Neuro Camp Helps People Continue Their Recovery


It’s been 20 months since Raleigh resident and full-time private chef Aaron Vaughen sustained an injury to his brain that impacted his vision, speech, and movement down his entire right side. It’s been a long, windy road back, filled with supportive people and programs. 
Earlier this month, Vaughen was one of 10 participants in Duke’s Doctor of Physical Therapy Division’s week-long Durham Neuro Camp. He started the intensive week – held April 3 through 7–with big goals. By working closely with faculty, clinicians, and students for more than six hours every day, he thrived. 
“Our focus is on helping our participants maximize their function and quality of life. This experience provides participants with an opportunity to have an intensive rehab experience while also helping to teach our students,” said Jody Feld, PT, DPT, PhD, who directs the annual Durham Neuro Camp.
Studies show that individuals with neurological conditions benefit from their initial rehabilitation during hospitalization but can continue to improve physical function through post-discharge therapy.

Held at the CORE (Collaboration, Outreach, Research, and Education) Lab at Erwin Square Durham Neuro Camp serves volunteer participants with neurological conditions like stroke, traumatic brain injury, spinal cord injury, and Guillain Barre Syndrome. Some area participants are uninsured while others have long exhausted their physical therapy benefits before achieving their desired movement and functional goals.  
Each day, 20 DPT students under the supervision of faculty and licensed clinicians (PT, OT, SLP) conducted evaluations, prepared evidence-based interventions, and treatment plans, and led daily group activities, as part of the students’ advanced practice course.
Since Vaughen’s August 2021 brain event, he faced complications that lengthened his road to recovery.  Durham Neuro Camp, along with other local programs, provides him with the physical and mental tools he needs to continually improve.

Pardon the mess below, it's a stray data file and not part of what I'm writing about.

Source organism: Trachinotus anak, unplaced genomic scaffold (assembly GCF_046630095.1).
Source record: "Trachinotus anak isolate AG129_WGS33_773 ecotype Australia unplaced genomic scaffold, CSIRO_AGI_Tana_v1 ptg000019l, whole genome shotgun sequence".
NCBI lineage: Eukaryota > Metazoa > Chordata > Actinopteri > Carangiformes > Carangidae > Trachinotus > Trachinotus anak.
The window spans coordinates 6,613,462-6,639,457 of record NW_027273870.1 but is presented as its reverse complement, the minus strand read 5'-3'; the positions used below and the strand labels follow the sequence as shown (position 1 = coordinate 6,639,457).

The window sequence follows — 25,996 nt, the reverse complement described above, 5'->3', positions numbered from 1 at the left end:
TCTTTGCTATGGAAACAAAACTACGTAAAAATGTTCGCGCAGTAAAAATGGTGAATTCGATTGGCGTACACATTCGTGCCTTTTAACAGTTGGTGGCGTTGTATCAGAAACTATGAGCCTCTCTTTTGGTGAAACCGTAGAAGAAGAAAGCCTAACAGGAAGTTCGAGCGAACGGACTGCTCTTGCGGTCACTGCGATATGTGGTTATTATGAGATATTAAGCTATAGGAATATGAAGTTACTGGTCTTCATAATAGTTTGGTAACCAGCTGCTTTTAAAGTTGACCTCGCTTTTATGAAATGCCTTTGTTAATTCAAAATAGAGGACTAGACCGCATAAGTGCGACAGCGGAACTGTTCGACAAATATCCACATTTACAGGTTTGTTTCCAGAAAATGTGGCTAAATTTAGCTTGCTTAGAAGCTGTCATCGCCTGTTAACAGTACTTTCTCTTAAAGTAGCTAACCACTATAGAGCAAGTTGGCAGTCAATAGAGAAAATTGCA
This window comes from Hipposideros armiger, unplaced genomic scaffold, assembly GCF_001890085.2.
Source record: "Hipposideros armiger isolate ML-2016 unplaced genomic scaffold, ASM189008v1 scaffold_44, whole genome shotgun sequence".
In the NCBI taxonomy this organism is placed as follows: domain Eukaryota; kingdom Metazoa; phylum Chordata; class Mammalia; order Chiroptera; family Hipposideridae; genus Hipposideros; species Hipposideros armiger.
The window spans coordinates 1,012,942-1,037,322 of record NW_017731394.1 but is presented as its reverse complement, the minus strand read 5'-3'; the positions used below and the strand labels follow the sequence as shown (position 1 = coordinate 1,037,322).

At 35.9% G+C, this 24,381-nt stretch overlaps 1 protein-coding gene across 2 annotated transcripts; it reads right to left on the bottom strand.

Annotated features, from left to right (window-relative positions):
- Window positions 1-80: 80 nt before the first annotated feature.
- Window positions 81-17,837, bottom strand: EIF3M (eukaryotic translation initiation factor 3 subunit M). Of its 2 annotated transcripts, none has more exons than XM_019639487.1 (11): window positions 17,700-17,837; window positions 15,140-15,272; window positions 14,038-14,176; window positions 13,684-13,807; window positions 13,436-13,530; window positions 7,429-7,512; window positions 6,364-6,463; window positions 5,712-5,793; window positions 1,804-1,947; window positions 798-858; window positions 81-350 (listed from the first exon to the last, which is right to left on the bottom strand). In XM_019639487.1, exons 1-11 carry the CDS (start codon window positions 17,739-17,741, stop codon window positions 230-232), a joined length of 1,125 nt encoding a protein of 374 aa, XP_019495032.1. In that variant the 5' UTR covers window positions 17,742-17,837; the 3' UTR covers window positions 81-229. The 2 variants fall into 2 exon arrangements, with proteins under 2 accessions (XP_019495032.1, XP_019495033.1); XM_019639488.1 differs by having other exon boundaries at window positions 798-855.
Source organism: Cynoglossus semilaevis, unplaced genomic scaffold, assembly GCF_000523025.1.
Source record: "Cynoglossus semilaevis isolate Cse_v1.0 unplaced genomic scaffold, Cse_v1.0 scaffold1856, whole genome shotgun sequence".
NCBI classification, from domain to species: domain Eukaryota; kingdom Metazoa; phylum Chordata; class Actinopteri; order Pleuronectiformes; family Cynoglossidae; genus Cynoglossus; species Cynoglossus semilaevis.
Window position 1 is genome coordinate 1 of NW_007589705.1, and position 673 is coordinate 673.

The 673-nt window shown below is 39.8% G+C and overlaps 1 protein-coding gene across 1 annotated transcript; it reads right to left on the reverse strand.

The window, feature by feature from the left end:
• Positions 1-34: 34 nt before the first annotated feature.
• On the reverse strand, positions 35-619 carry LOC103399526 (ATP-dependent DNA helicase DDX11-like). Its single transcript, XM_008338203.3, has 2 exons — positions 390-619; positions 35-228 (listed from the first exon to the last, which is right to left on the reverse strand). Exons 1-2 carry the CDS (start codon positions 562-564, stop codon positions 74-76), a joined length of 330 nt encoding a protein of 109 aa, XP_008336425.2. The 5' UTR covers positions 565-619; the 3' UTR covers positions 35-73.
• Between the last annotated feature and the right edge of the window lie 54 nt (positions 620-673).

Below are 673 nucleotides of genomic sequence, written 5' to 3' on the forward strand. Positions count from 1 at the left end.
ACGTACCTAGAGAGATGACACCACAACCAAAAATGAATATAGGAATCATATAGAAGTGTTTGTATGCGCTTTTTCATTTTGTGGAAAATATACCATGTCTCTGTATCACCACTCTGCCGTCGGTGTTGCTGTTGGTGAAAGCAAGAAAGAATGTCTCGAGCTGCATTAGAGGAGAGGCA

a man sitting with three clinicians/students
Raleigh resident Aaron Vaughen with his NeuroCamp team. From left are Haley Cox, Faculty Resident Courtney Jeffries, DPT, NCS, PT, and Gabrielle Stanley.

“I’ve been in therapy for a year and a half, and I am still not done,” explained Vaughen. 
Eager to get back into the kitchen, Vaughen found a way to start cooking again, first with the help of a nurse, and now, on his own. He’s quickly becoming known as the Single-Handed Chef on YouTube through videos he’s made to help others, who have similar limitations, cook.  
Vaughen said the Durham Neuro Camp gave him new ways to challenge himself and ideas for exercises he can do at home. 
“It’s amazing, not only the therapists and students but the people that are here as well. The way we all pick each other up and the way we have all improved just in five days has been impressive,” he said.  
His goal was to jump, which he did 10 consecutive times.  “I thought, maybe I will get (to jump) a little bit and I was actually able to clear air,” he said. The Neuro Camp team helped him practice walking unassisted across different outdoor landscapes to simulate sand so that he can achieve his goal of walking unassisted on a beach this summer. 
Neuro Camp student teams worked with an individual with a recent spinal cord injury, another who had a stroke less than a month ago, and two area residents with young families.   
Feld said the Durham Neuro Camp also provides vital psychosocial benefits.
“At the end of each day, they do a group activity and a group reflection.  So, part of this experience brings people together. People with neurological injuries or conditions can feel very isolated. Participants get to see that there are other people going through the same or similar challenges.” 
Vaughen said he’s enjoyed connecting with the other participants. 
“There is so much encouragement in this room,” he said.  
Watch the Single Handed Chef at Neuro Camp, including his jumps.